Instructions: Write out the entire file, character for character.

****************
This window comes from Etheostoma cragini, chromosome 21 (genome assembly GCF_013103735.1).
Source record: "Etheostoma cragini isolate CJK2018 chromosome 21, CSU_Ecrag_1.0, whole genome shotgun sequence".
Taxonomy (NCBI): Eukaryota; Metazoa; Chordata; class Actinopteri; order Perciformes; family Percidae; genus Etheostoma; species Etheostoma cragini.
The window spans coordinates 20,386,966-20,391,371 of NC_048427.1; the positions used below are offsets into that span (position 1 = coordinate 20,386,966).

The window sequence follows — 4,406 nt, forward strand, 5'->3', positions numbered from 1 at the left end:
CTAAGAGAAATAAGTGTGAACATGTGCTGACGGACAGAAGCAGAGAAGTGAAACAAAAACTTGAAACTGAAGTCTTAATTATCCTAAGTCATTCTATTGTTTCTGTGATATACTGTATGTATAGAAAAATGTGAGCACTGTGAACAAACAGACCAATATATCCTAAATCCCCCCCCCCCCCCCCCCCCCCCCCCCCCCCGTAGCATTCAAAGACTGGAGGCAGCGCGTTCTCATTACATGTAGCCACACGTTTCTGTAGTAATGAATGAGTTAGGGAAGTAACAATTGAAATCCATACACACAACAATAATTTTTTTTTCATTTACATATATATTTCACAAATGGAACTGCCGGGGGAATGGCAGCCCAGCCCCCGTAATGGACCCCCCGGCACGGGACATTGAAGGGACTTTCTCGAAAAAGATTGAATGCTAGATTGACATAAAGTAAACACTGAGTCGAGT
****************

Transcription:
This window comes from Etheostoma cragini, chromosome 21 (genome assembly GCF_013103735.1).
Source record: "Etheostoma cragini isolate CJK2018 chromosome 21, CSU_Ecrag_1.0, whole genome shotgun sequence".
Taxonomy (NCBI): Eukaryota; Metazoa; Chordata; class Actinopteri; order Perciformes; family Percidae; genus Etheostoma; species Etheostoma cragini.
The window spans coordinates 20,386,966-20,391,371 of NC_048427.1; the positions used below are offsets into that span (position 1 = coordinate 20,386,966).

The window sequence follows — 4,406 nt, forward strand, 5'->3', positions numbered from 1 at the left end:
CTAAGAGAAATAAGTGTGAACATGTGCTGACGGACAGAAGCAGAGAAGTGAAACAAAAACTTGAAACTGAAGTCTTAATTATCCTAAGTCATTCTATTGTTTCTGTGATATACTGTATGTATAGAAAAATGTGAGCACTGTGAACAAACAGACCAATATATCCTAAATCCCCCCCCCCCCCCCCCCCCCCCCCCCCCCCGTAGCATTCAAAGACTGGAGGCAGCGCGTTCTCATTACATGTAGCCACACGTTTCTGTAGTAATGAATGAGTTAGGGAAGTAACAATTGAAATCCATACACACAACAATAATTTTTTTTTCATTTACATATATATTTCACAAATGGAACTGCCGGGGGAATGGCAGCCCAGCCCCCGTAATGGACCCCCCGGCACGGGACATTGAAGGGACTTTCTCGAAAAAGATTGAATGCTAGATTGACATAAAGTAAACACTGAGTCGAGT